Oct 19, 2023 - Energy & Environment

Global insured disaster losses in 2023 to top $100B

Illustration of a tornado made of money.

Illustration: Aïda Amer/Axios

Global insured natural catastrophe losses in 2023 are expected to eclipse $100 billion for the sixth time since 2017, according to a new report from Gallagher Re, a reinsurance company.

The big picture: Severe thunderstorm-related loss events and the effects of climate change were the biggest factors behind the high losses so far, the report finds.

  • Steve Bowen, Gallagher Re's chief science officer, told Axios that an annual toll of at least $100 billion per year has become a "new normal" for public and private insurance companies.
  • Total economic losses from January through September have been estimated at $290 billion, Gallagher Re found.

Between the lines: "Severe convective storms" accounted for two-thirds of all global insured losses.

  • This category includes thunderstorms and their related hazards such as large hail, straight-line winds and tornadoes. Such insured losses topped $50 billion in the U.S. for the first time in a single year, Gallagher Re found.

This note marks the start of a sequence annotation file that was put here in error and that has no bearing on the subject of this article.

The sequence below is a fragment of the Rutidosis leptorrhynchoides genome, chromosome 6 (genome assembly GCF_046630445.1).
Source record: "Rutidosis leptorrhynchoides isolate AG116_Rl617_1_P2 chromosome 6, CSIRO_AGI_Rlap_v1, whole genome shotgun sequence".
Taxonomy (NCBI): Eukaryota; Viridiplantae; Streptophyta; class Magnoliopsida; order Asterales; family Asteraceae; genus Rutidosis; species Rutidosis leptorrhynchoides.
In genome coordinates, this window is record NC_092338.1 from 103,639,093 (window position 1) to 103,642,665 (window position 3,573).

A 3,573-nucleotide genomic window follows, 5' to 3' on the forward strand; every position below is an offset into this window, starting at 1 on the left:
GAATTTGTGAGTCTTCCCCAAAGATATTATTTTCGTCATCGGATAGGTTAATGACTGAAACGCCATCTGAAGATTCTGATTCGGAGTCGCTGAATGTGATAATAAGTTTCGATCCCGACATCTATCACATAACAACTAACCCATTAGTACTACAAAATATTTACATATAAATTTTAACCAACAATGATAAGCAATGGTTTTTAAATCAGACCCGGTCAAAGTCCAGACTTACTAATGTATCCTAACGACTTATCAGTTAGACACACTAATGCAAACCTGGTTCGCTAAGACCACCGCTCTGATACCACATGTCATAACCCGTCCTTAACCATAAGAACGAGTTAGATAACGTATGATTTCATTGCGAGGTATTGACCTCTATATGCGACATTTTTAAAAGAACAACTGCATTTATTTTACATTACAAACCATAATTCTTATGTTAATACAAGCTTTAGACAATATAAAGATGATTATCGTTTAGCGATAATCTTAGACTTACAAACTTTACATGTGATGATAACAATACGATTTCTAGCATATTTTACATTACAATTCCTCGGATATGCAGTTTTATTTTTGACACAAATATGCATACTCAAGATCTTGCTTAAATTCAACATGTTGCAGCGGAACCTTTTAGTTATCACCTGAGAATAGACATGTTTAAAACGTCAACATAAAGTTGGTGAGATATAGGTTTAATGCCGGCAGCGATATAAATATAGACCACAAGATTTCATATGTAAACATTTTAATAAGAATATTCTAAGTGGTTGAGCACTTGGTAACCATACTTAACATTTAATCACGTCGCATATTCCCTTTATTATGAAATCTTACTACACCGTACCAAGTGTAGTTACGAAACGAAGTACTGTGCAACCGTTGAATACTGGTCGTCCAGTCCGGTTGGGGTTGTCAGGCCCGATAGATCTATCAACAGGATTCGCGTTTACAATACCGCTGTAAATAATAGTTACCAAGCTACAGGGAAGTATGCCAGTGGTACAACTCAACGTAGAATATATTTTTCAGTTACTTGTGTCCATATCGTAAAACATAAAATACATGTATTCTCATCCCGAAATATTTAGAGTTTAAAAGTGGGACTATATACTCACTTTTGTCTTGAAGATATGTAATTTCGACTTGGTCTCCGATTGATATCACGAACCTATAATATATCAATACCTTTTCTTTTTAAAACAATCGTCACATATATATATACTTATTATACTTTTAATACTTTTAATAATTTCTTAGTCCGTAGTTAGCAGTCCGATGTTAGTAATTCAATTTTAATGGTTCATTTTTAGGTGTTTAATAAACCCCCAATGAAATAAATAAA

• Bowen cited climate change, increases in disaster exposure, as well as inflation, which increases recovery costs, as reasons for elevated losses.

With the year tracking toward the warmest on record, the report notes that climate change's influences on disasters, including worsening heat waves and related droughts and wildfires, as well as flooding, are also driving up disaster costs.

  • In the U.S. during the past year, there have been major increases in insurance premiums in states that are especially at risk for disaster losses, with some carriers ceasing to operate in these areas.
  • This includes Florida, Louisiana and California, and Bowen said insurance customers may face sticker shock in places that don't face hurricanes and wildfires but saw repeated, expensive severe thunderstorm events this year.

The bottom line: "We're in an increasingly risky world and frankly it's one that shows no signs of slowing down the acceleration that we've seen over the last few years," Bowen told Axios in an interview.

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